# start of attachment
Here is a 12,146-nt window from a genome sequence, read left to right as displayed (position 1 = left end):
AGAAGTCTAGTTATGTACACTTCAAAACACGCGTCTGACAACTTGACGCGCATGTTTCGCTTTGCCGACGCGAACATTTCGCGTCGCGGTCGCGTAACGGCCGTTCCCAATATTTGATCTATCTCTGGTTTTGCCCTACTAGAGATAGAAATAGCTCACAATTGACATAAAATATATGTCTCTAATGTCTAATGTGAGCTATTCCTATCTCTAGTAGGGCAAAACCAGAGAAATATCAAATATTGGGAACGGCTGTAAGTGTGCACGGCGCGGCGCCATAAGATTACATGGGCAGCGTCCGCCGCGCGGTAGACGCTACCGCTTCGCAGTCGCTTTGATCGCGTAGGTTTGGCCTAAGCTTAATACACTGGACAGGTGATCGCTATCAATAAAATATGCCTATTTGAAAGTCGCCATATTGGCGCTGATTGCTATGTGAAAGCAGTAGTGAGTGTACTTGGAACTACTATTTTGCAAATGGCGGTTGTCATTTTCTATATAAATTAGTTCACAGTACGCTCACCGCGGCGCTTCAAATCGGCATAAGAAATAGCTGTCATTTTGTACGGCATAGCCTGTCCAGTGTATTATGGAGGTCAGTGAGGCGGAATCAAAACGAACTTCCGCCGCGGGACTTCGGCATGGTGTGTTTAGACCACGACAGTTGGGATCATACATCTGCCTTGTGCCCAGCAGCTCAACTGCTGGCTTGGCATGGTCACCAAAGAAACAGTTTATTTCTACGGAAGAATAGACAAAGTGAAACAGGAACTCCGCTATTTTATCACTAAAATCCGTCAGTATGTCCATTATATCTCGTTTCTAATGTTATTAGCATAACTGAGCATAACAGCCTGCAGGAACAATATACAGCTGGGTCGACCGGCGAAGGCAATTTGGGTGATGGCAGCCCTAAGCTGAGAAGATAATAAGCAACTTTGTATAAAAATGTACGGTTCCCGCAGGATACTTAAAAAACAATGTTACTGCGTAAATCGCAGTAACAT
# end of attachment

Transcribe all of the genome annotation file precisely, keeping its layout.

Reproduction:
Here is a 12,146-nt window from a genome sequence, read left to right as displayed (position 1 = left end):
AGAAGTCTAGTTATGTACACTTCAAAACACGCGTCTGACAACTTGACGCGCATGTTTCGCTTTGCCGACGCGAACATTTCGCGTCGCGGTCGCGTAACGGCCGTTCCCAATATTTGATCTATCTCTGGTTTTGCCCTACTAGAGATAGAAATAGCTCACAATTGACATAAAATATATGTCTCTAATGTCTAATGTGAGCTATTCCTATCTCTAGTAGGGCAAAACCAGAGAAATATCAAATATTGGGAACGGCTGTAAGTGTGCACGGCGCGGCGCCATAAGATTACATGGGCAGCGTCCGCCGCGCGGTAGACGCTACCGCTTCGCAGTCGCTTTGATCGCGTAGGTTTGGCCTAAGCTTAATACACTGGACAGGTGATCGCTATCAATAAAATATGCCTATTTGAAAGTCGCCATATTGGCGCTGATTGCTATGTGAAAGCAGTAGTGAGTGTACTTGGAACTACTATTTTGCAAATGGCGGTTGTCATTTTCTATATAAATTAGTTCACAGTACGCTCACCGCGGCGCTTCAAATCGGCATAAGAAATAGCTGTCATTTTGTACGGCATAGCCTGTCCAGTGTATTATGGAGGTCAGTGAGGCGGAATCAAAACGAACTTCCGCCGCGGGACTTCGGCATGGTGTGTTTAGACCACGACAGTTGGGATCATACATCTGCCTTGTGCCCAGCAGCTCAACTGCTGGCTTGGCATGGTCACCAAAGAAACAGTTTATTTCTACGGAAGAATAGACAAAGTGAAACAGGAACTCCGCTATTTTATCACTAAAATCCGTCAGTATGTCCATTATATCTCGTTTCTAATGTTATTAGCATAACTGAGCATAACAGCCTGCAGGAACAATATACAGCTGGGTCGACCGGCGAAGGCAATTTGGGTGATGGCAGCCCTAAGCTGAGAAGATAATAAGCAACTTTGTATAAAAATGTACGGTTCCCGCAGGATACTTAAAAAACAATGTTACTGCGTAAATCGCAGTAACAT